Stuff I use and recommend
Many of the links are affiliate links. You can help support Learning in Hand and my gadget habit by making purchases through these links.
If you're interested seeing the gear I use to produce videos, check out this clickable image.
How about sporting a Learning in Hand premium t-shirt? Pick your color and size from Amazon and get it within a week. Sizes run small, so you might want to order a size larger than your usual.
After years of using the same old clicker as my presentation remote, I've upgraded! The Logitech Spotlight connects through USB or Bluetooth. Its killer feature is that it is an air mouse—I can wave the remote to move the mouse on the screen, and the area around the cursor is highlighted. It's great for pointing out buttons, words, and parts of photos. There's also a button that can black out my screen.
Beam Authentic is a digital button that can display slideshows and animated GIFs. The screen is 1.4 inches, and you can wear it by using its included magnet or pin. There’s a smartphone app for creating and transferring images to the device. Alternatively, Pin ONE is a slightly smaller digital button at a slightly smaller price.
I've used a Brother label printer for years to make stickers that I hand out at my presentations. Brother's P-Touch software makes it easy to add QR codes. A roll of replacement labels is about $13 and yields about 500 stickers (if you use this template I made in P-Touch).
The Cricut Maker marks on and cuts paper, vinyl, fabric, foam, and chipboard from what I design on my computer. I use the Cricut machine for classroom displays, custom stickers, and badges. If you don’t need to cut fabric and chipboard, the Cricut Explore Air 2 is a less expensive choice. I’ve been buying multiple colors of removable vinyl for my classroom walls 10 rolls at a time, and I use use (and reuse) Best Crafts transfer paper.
The ZipSnip is rechargeable and easily slices through cardboard. It’s great for makerspaces. For safety, the handle has to be squeezed and the button needs to be pressed for the blade spin.
Before using a ring light, getting the lighting just right for my videos was not easy. Now I place my smartphone in the middle of the light, and I have a perfectly lit face for videos and photos. It turns out that this kind of lighting is quite flattering. To complete your the setup, you'll also want to get an adjustable light stand, hot shoe adapter, and smartphone tripod mount. You could buy all this together in one kit, but it more expensive that way.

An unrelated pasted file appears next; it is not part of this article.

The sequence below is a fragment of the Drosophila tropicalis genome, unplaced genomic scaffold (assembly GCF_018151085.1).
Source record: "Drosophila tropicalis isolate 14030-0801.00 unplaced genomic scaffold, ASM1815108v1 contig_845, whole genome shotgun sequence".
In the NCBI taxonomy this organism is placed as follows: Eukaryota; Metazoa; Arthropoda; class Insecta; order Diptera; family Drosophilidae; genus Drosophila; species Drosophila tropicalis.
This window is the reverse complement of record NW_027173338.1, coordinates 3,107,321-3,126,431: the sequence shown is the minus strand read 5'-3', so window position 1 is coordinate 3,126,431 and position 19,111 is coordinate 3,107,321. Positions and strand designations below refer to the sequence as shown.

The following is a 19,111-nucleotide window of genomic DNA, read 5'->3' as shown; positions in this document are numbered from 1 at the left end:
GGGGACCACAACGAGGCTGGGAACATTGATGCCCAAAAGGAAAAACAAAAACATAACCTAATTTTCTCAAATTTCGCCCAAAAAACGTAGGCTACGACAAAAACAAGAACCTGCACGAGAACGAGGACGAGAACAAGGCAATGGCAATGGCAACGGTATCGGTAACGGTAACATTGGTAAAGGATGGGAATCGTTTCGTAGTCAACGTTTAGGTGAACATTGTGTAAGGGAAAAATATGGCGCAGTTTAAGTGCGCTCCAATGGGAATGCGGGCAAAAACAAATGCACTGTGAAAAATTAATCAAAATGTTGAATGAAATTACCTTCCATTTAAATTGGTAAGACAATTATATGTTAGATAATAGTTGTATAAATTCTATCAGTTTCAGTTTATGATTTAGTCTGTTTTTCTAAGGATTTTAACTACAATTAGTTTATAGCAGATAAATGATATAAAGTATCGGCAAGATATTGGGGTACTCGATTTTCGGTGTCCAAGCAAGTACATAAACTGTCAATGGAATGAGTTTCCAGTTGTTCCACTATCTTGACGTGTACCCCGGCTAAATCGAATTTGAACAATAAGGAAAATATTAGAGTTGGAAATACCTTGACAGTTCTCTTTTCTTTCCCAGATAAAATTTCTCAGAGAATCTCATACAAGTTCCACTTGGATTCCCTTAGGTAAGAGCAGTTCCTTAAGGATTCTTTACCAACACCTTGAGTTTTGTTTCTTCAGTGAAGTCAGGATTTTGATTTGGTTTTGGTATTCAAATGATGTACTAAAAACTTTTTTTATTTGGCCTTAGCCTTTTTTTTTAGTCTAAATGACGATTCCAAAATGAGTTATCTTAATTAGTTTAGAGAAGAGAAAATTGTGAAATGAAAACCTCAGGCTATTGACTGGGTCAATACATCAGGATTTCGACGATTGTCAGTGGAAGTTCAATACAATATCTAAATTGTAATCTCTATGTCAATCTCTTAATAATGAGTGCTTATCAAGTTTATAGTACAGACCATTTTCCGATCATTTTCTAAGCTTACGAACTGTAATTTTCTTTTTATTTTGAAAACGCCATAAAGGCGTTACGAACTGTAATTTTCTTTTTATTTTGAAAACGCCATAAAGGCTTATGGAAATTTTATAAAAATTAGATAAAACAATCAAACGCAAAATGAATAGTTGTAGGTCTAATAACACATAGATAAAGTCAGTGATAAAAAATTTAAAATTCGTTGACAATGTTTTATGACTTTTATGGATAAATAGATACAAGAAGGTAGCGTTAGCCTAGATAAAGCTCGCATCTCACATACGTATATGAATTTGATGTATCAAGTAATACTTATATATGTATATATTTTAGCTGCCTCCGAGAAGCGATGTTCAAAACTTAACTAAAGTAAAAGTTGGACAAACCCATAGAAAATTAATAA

The iRig HD Mic is the microphone I use with my computer, iPhone, and iPad. It connects to a USB or a Lightning port and does a fantastic job of reducing background noise.
I bought these windscreen foam covers for my iRig Mic HD, and they will fit other handheld microphones as well. They are super cheap and it's fun when my audience notices that I've switched colors.
This cube slips onto my handheld microphone. I can affix logos, web addresses, and social media information to the cube, making that information visible to my audience.
I love this drone! It has a 4K camera, a couple mile range, 27 minute battery life, and very smooth camera stabilization. It can fold down to the size of a shoe, making it great for travel. The Mavic Pro takes stunning photos and videos, and it can broadcast to Periscope, YouTube Live, or Facebook Live. I suggest getting the Deluxe Bundle to get two extra batteries, multi-charger, and shoulder bag.
I’ve been intrigued by 3D printing for a while, but knew nothing about it. After a lot of research and asking around, I bought the FlashForge Creator Pro in April 2018. It does a lot for the price, namely it has dual extruders so that my creations can be printed in two colors.
Putting my iPad, tablet, phone, or microphone into a voice isolation booth significantly reduces background noise and echoes. I use an isolation booth when I record voice overs because it gives my productions a crisp clear recording. One of these would make for an excellent classroom recording center! A much cheaper option is to buy acoustic foam and make your own isolation boxes.
I use the Nootle to mount my iPad on a tripod for recording videos or for using my iPad as a teleprompter. The Nootle is adjustable and fits small Android tablets, iPads minis, and other tablets. It does not expand large enough to hold an iPad Pro.